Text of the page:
Across the nation, hearts are heavy after the recent tragedy at the Boston Marathon. Fellow runners, fellow spectators, and above all, fellow human beings, are deeply saddened by the horrific events that occurred on April 15. As millions mourn the deaths and injuries from this fateful event, prayers pour out for the families and loved ones of those affected.
Runners around the world are united by their respect for each other and their passion and commitment to the sport. When the horrific bombing took place at the Boston Marathon, it seemed as if everyone knew someone who was present.
For marathon runners like John Erme, purchasing manager at The Timken Company in Canton, the events took an extremely personal toll on him. Erme has run the Boston Marathon a total of six times, in the years
2003, 2006, 2008, 2009, 2010 and 2011. After his first Boston Marathon, Erme increased his marathon frequency to one or two every year. He has run a total of 22 marathons in places like New York City, Scranton, Washington DC, Columbus, and Akron.
With such an impressive running resume, it was no surprise that Erme received a number of calls and texts from friends across the country checking on him after the Boston bombing. Even though he was not present, many acquaintances thought it was possible he could be, given his continued involvement in marathons througout the years.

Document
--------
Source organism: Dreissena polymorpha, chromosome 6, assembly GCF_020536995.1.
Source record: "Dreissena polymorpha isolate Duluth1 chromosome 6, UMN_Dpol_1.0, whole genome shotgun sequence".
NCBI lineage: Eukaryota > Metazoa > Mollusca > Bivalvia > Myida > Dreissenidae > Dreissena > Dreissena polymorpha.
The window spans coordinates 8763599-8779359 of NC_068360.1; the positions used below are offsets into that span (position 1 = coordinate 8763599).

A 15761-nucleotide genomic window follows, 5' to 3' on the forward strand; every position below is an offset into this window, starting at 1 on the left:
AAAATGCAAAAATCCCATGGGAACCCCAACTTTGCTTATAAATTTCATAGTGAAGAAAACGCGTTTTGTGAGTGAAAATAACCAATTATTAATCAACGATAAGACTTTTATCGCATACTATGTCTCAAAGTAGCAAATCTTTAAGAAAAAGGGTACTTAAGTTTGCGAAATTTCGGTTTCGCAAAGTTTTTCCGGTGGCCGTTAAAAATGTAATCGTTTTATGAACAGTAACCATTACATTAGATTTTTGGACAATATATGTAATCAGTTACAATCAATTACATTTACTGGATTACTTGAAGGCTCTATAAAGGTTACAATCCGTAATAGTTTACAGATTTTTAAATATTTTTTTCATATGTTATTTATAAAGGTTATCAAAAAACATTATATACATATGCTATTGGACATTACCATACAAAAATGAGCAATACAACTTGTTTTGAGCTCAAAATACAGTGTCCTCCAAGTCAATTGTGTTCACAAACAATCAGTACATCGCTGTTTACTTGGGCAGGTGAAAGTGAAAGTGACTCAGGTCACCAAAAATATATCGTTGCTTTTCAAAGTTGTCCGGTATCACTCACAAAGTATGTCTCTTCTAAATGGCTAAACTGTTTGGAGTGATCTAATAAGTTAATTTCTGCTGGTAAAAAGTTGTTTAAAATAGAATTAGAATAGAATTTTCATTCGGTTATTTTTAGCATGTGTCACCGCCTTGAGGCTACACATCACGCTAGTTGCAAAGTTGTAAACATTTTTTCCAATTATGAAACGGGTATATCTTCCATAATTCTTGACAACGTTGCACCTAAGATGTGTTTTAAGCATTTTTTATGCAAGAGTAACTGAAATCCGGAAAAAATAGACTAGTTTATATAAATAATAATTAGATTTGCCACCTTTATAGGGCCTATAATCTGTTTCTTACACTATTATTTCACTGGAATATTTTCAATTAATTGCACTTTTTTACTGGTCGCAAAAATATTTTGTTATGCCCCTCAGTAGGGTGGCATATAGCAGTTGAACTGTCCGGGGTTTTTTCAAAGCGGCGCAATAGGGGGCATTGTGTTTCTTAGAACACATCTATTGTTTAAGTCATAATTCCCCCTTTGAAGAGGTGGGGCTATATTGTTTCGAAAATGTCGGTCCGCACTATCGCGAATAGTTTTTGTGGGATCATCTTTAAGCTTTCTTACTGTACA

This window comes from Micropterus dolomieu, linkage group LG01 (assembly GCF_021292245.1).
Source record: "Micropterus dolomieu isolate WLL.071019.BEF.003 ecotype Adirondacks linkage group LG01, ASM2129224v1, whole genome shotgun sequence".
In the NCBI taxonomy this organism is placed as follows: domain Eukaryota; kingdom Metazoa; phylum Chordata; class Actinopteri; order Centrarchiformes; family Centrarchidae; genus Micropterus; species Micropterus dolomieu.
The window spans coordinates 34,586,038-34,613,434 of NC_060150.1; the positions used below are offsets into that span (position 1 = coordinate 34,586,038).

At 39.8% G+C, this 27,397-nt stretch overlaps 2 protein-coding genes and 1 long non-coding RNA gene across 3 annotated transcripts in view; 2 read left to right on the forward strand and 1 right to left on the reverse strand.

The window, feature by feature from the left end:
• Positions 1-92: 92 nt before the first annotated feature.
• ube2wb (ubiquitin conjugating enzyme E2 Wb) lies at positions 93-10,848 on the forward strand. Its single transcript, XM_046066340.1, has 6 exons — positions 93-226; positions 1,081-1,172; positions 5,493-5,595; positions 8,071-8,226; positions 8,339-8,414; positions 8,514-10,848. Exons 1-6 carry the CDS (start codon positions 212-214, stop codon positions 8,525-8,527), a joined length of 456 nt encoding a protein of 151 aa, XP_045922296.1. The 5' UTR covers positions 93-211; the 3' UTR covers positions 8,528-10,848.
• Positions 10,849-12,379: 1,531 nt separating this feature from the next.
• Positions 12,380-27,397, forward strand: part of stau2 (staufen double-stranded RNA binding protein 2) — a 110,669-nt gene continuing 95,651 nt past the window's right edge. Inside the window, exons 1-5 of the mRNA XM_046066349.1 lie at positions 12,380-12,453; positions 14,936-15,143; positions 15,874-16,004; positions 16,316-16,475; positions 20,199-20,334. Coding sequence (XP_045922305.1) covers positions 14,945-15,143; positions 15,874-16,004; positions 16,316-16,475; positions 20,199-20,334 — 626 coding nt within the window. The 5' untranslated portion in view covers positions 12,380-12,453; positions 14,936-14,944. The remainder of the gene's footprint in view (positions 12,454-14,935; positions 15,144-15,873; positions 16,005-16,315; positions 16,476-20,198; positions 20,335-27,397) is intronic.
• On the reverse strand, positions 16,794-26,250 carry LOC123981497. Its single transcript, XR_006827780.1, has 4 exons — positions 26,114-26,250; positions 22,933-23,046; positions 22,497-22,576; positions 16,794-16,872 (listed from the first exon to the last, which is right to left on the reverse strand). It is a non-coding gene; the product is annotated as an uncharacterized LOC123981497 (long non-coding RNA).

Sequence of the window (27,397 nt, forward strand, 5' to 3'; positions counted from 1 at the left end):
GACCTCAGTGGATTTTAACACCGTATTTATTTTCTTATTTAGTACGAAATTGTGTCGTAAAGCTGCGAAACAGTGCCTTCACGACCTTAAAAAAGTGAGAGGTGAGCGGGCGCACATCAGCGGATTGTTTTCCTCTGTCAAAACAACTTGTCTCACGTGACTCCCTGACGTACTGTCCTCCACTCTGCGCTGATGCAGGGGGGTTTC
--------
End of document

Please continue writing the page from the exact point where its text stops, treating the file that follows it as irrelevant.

Thankfully, Erme was safe in Canton. However, he knew of two Timken Company associates and others in the Canton running community who were there, as well as other friends he had who live in the Boston area.
"There were many anxious moments waiting for word on them," Erme said (all were found to be unharmed). "The running community obviously feels a kinship to Boston with one or two degrees of separation from it by having run it or knowing someone who has."
Erme, like many Americans, said he had a flood of emotions running through his mind when he caught wind of the horrible news: concern for the victims; anger at the bombers; pride for the volunteers and first responders rushing to help.
"The finish line at Boston is such a positive and uplifting experience," he said. "No one should have to worry about anything other than a runner pulling a muscle. The crowds are deep and loud, cheering friends, family and strangers in the final stretch. In past races, my friends and family were on that side of Boyleston Street [where the bombs went off]. The sheer innocence of that is gone. But it will be replaced with resilience, defiance and determination in honor of the victims."
Though the marathon was the target, Erme said that it could have happened at any large open event, running related or not. Since running events are open and free to the public and cover many miles of unsecure are, there will need to be increased security at high profile events. But increased diligence and awareness by the public of suspicious behavior will help most. That said, Erme does not plan to let this tragedy slow down his 25 year running career, and hopes to requalify in the fall for the 2014 Boston Marathon.
In the meantime, Erme is joining thousands of other Americans who are giving back and helping in one way or another. Erme participated along with 80 other runners in a music video produced by the Akron Marathon to benefit One Fund Boston.
Since its creation, One Fund Boston has raised over $30 million to help those most affected by the bombing. If you would like to donate, visit www.onefundboston.org.